Hagen said the best estimates available at the moment suggest about 30 per cent of veterans suffer from some form of PTSD, but the science is not fully settled on why some veterans seem to be more susceptible to the condition than others.
“We don’t definitively know why some veterans develop struggles psychologically or emotionally and others don’t,” he said. “The best research is the majority of veterans do very well returning to civilian life and reintegrating back into a different kind of life. We know a few factors that seem to make it a bit more likely for veterans to develop some difficulties, but, again, it’s not for every veteran.
“We know extreme trauma or stress does affect the brain in a number of different ways. There is an interplay between our frontal cortex and amygdala that triggers off our fight-or-flight system, and then our hippocampus that tends to remember really vivid memories. It seems like trauma throws us into a situation where those systems go into overdrive. And the person has trouble settling them down because the body keeps trying to keep us alive by sending all these false signals.
“It is almost like a smoke detector that keeps going off even if it is just toast burning,” Hagen stated.
Hagen said also previous trauma experienced prior to military service seems to have some role in the emergence of PTSD in some soldiers after they return from their overseas campaign, but it is far from a bedrock, definitive rule that all soldiers who experienced earlier trauma in their lives will develop PTSD.
“It makes sense if people have had previous traumas in their lives, either accidents when they were younger or difficulties in the house they grew up in, if there was violence or abuse,” he confirmed. “It doesn’t necessarily predispose a person to have troubles later on if they go to Bosnia or Afghanistan, but it does kind of prime the brain for already having an exaggerated stress response.”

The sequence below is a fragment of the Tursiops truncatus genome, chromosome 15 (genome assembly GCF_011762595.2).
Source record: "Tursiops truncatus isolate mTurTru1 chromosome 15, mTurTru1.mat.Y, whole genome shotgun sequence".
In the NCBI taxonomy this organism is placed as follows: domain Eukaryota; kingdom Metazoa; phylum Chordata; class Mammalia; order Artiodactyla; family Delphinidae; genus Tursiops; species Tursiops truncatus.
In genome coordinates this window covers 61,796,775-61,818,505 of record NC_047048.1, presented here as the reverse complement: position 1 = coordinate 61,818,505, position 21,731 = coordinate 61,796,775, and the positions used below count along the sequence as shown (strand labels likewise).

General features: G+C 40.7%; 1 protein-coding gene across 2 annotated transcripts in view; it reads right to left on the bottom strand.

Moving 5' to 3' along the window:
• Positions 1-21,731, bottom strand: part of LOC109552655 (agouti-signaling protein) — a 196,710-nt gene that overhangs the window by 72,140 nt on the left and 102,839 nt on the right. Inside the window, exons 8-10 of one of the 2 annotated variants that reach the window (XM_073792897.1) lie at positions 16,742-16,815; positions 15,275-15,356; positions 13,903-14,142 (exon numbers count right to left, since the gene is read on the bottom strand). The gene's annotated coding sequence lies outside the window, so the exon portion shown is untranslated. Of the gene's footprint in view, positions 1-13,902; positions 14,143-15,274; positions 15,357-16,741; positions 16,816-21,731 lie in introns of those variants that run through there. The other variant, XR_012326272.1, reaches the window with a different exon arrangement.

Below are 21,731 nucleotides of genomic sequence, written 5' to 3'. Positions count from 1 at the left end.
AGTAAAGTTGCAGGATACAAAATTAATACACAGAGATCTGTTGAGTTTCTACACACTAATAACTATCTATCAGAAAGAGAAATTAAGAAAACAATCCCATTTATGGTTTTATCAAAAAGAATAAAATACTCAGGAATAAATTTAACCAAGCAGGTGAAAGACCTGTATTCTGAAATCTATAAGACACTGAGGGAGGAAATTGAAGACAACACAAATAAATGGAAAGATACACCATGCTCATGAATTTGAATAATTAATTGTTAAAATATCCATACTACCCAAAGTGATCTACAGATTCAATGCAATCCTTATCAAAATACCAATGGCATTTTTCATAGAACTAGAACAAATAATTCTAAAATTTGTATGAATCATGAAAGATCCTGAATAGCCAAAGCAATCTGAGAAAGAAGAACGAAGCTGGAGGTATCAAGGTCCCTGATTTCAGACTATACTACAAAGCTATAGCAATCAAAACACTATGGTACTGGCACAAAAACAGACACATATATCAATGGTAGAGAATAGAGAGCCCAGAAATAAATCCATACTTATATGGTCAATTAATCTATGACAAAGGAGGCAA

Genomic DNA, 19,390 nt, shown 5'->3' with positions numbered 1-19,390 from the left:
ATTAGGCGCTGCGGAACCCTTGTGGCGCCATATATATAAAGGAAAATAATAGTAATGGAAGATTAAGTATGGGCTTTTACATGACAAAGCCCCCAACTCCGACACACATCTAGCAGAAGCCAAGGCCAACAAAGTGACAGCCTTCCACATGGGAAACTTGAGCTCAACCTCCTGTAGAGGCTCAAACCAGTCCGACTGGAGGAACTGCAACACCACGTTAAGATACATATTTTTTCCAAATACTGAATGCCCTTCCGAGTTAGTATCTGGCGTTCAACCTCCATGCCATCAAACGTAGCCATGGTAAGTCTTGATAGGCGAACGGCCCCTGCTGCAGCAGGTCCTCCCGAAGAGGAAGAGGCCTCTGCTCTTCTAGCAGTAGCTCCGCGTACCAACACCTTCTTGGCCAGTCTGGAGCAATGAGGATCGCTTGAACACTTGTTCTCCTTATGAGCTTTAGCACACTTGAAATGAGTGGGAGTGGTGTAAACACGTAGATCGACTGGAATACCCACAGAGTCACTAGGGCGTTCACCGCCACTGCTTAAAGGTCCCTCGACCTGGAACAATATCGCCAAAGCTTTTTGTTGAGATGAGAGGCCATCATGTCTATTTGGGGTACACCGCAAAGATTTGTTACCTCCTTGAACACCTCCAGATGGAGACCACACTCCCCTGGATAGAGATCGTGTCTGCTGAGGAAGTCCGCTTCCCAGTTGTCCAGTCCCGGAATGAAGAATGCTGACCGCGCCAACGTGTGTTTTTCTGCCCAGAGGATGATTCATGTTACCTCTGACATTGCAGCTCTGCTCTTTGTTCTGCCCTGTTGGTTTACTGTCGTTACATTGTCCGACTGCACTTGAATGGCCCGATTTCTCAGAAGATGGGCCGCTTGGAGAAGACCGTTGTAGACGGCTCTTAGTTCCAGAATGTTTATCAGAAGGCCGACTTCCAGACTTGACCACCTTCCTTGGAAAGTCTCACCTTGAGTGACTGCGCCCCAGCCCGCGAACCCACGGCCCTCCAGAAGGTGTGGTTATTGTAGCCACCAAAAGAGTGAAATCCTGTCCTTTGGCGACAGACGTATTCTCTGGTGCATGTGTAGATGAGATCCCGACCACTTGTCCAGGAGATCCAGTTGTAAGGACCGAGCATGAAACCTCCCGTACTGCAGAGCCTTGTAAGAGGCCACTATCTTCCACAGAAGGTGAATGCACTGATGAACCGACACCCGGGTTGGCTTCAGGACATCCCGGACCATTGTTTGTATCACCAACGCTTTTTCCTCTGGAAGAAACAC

Hagen said there is a common feeling among the veterans he counsels that their service and sacrifices are not as appreciated as they should be. And this adds to their sense of isolation, and sometimes aggravates their psychological condition, he stated.
“The veterans I spoke to said they get a surprising number of people asking them did they kill anyone?” Hagen said. “Or did they shoot anyone? They are not sure why civilians ask this, but they all said, ‘Can you please not ask that question? It’s quite an insensitive question.’ But what they all said is they rarely get thanked for their service or thanked for what they did. They said if people could take an extra few minutes and show interest in the veterans: Where did they train? What was their rank? What were their special skills? Was there anything they were particularly proud of? So just show some interest in them, and they also really encourage civilians to visit the museum out by the airport. They love it when civilians just take an interest in what the Canadian Armed Forces have done.”
King emphatically agreed with Hagen, and hoped with Remembrance Day coming up, which can be a hard time for local veterans as they reflect on past combat experiences or friends lost, that many in Lethbridge will take the time to mark the day and show their appreciation for the veterans.
King said this year’s Remembrance Day ceremonies mark 75 years since the end of the Second World War, giving them extra poignancy. But, sadly, he said, the Legion has had to cancel the usual public ceremony at the Exhibition Grounds due to COVID-19.
“This year is going to be particularly difficult (for veterans),” stated King.
He encouraged community members to mark Remembrance Day in more personal ways this year, and to try to take time to reach out in safe ways to local veterans they may know who are in need of support.
“We are asking this year people not attend these ceremonies, but observe th